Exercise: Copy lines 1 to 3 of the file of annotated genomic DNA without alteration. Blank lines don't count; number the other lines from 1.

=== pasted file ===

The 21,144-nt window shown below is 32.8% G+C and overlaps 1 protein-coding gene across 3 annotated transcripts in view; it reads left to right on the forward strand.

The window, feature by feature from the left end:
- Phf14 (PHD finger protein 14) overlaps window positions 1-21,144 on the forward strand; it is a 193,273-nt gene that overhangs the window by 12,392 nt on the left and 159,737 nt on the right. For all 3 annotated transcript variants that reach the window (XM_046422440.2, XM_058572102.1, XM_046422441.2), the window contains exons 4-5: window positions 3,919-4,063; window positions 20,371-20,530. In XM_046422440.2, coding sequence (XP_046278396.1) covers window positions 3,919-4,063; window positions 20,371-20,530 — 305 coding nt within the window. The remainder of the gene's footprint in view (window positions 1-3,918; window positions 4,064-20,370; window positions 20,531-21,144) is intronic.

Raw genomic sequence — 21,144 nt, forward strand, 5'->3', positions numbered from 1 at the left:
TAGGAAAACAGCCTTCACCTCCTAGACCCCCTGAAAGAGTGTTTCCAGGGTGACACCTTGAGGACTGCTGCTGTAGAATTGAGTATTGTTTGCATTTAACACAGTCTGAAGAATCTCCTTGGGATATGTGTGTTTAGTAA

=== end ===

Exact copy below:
The 21,144-nt window shown below is 32.8% G+C and overlaps 1 protein-coding gene across 3 annotated transcripts in view; it reads left to right on the forward strand.

The window, feature by feature from the left end:
- Phf14 (PHD finger protein 14) overlaps window positions 1-21,144 on the forward strand; it is a 193,273-nt gene that overhangs the window by 12,392 nt on the left and 159,737 nt on the right. For all 3 annotated transcript variants that reach the window (XM_046422440.2, XM_058572102.1, XM_046422441.2), the window contains exons 4-5: window positions 3,919-4,063; window positions 20,371-20,530. In XM_046422440.2, coding sequence (XP_046278396.1) covers window positions 3,919-4,063; window positions 20,371-20,530 — 305 coding nt within the window. The remainder of the gene's footprint in view (window positions 1-3,918; window positions 4,064-20,370; window positions 20,531-21,144) is intronic.